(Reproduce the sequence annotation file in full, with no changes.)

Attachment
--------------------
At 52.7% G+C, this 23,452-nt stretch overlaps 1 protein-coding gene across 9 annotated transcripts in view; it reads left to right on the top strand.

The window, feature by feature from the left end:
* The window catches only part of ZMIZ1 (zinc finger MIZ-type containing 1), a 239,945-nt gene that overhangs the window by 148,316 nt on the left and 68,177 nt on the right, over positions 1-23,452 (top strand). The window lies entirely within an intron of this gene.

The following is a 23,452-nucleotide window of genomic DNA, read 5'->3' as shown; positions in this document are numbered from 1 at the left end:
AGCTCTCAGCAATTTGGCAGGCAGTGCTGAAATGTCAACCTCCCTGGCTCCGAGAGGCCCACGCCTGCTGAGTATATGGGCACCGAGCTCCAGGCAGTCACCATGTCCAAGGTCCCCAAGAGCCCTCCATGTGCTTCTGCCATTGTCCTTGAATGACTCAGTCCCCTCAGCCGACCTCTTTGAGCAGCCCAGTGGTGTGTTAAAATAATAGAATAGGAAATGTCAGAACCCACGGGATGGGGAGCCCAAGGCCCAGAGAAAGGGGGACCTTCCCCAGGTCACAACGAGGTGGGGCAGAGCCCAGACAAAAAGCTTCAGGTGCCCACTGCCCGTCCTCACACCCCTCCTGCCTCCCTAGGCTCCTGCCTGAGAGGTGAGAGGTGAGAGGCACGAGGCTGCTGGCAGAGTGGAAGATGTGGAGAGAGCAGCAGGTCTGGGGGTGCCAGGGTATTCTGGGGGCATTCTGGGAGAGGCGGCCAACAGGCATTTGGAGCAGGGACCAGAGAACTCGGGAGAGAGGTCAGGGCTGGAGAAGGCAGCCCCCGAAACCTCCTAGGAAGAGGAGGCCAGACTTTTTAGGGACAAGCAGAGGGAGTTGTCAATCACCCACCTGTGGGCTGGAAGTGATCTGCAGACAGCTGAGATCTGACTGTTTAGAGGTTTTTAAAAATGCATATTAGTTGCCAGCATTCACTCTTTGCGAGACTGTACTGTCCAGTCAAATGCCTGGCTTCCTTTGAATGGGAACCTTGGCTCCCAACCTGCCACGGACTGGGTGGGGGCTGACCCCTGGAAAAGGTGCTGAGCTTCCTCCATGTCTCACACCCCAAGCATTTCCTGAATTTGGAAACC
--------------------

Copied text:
At 52.7% G+C, this 23,452-nt stretch overlaps 1 protein-coding gene across 9 annotated transcripts in view; it reads left to right on the top strand.

The window, feature by feature from the left end:
* The window catches only part of ZMIZ1 (zinc finger MIZ-type containing 1), a 239,945-nt gene that overhangs the window by 148,316 nt on the left and 68,177 nt on the right, over positions 1-23,452 (top strand). The window lies entirely within an intron of this gene.

The following is a 23,452-nucleotide window of genomic DNA, read 5'->3' as shown; positions in this document are numbered from 1 at the left end:
AGCTCTCAGCAATTTGGCAGGCAGTGCTGAAATGTCAACCTCCCTGGCTCCGAGAGGCCCACGCCTGCTGAGTATATGGGCACCGAGCTCCAGGCAGTCACCATGTCCAAGGTCCCCAAGAGCCCTCCATGTGCTTCTGCCATTGTCCTTGAATGACTCAGTCCCCTCAGCCGACCTCTTTGAGCAGCCCAGTGGTGTGTTAAAATAATAGAATAGGAAATGTCAGAACCCACGGGATGGGGAGCCCAAGGCCCAGAGAAAGGGGGACCTTCCCCAGGTCACAACGAGGTGGGGCAGAGCCCAGACAAAAAGCTTCAGGTGCCCACTGCCCGTCCTCACACCCCTCCTGCCTCCCTAGGCTCCTGCCTGAGAGGTGAGAGGTGAGAGGCACGAGGCTGCTGGCAGAGTGGAAGATGTGGAGAGAGCAGCAGGTCTGGGGGTGCCAGGGTATTCTGGGGGCATTCTGGGAGAGGCGGCCAACAGGCATTTGGAGCAGGGACCAGAGAACTCGGGAGAGAGGTCAGGGCTGGAGAAGGCAGCCCCCGAAACCTCCTAGGAAGAGGAGGCCAGACTTTTTAGGGACAAGCAGAGGGAGTTGTCAATCACCCACCTGTGGGCTGGAAGTGATCTGCAGACAGCTGAGATCTGACTGTTTAGAGGTTTTTAAAAATGCATATTAGTTGCCAGCATTCACTCTTTGCGAGACTGTACTGTCCAGTCAAATGCCTGGCTTCCTTTGAATGGGAACCTTGGCTCCCAACCTGCCACGGACTGGGTGGGGGCTGACCCCTGGAAAAGGTGCTGAGCTTCCTCCATGTCTCACACCCCAAGCATTTCCTGAATTTGGAAACC